Smash Hits, 1993. "Grandma" Madonna was 34 (pic via Paul Burston and Darren Etherington on twitter)
Madonna, who has the tenacity of a very tenacious thing (to steal a Smash Hits-ism) is clearly as sick of it as the rest of us are. Who wouldn’t be after thirty years (give or take a decade) of being on the receiving end of endless judgement, while your professional achievements are ignored.
Uncharacteristically for her, this time Madonna hit back. She wrote on Instagram:
“Instead of focusing on what I said in my speech which was about giving thanks for the fearlessness of artists like Sam [Smith] and Kim [Petras] - many people chose to only talk about close-up photos of me taken with a long lens camera by a press photographer that would distort anyone's face!!
“Once again I am caught in the glare of ageism and misogyny that permeates the world we live in.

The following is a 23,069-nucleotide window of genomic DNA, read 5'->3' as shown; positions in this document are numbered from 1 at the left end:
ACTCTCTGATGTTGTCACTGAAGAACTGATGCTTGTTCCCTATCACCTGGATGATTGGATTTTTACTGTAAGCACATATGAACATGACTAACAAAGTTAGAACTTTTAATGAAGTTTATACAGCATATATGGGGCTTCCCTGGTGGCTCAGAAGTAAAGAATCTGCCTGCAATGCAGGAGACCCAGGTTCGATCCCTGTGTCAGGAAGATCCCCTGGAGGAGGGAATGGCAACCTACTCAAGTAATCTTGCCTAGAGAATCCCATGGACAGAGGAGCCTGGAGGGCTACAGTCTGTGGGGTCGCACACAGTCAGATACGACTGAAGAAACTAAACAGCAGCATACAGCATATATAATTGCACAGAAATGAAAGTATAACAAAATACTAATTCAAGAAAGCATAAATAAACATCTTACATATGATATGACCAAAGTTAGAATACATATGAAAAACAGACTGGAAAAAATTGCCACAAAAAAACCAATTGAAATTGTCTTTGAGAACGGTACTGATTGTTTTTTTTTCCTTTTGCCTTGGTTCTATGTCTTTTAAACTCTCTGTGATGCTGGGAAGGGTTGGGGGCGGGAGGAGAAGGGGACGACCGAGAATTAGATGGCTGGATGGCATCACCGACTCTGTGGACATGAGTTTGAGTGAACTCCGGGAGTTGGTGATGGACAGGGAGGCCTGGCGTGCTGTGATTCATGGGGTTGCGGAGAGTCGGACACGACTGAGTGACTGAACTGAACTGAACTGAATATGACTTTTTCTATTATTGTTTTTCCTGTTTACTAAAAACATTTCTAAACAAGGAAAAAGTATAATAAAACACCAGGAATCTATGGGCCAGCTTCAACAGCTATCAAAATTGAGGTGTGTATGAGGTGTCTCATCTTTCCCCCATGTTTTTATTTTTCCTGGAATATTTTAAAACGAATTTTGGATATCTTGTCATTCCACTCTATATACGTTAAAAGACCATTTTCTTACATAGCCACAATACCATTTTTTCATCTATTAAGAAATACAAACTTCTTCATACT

“A world that refuses to celebrate women past the age of 45 and feels the need to punish her if she continues to be strong willed, hard-working and adventurous.
"I have never apologized for any of the creative choices I have made nor the way that I look or dress and l'm not going to start. I have been degraded by the media since the beginning of my career but I understand that this is all a test and I am happy to do the trailblazing so that all the women behind me can have an easier time in the years to come. In the words of Beyonce "You-won't break my soul".
"[I look] forward to many more years of subversive behavior - pushing boundaries - standing up to the patriarchy -and most of all enjoying my life.”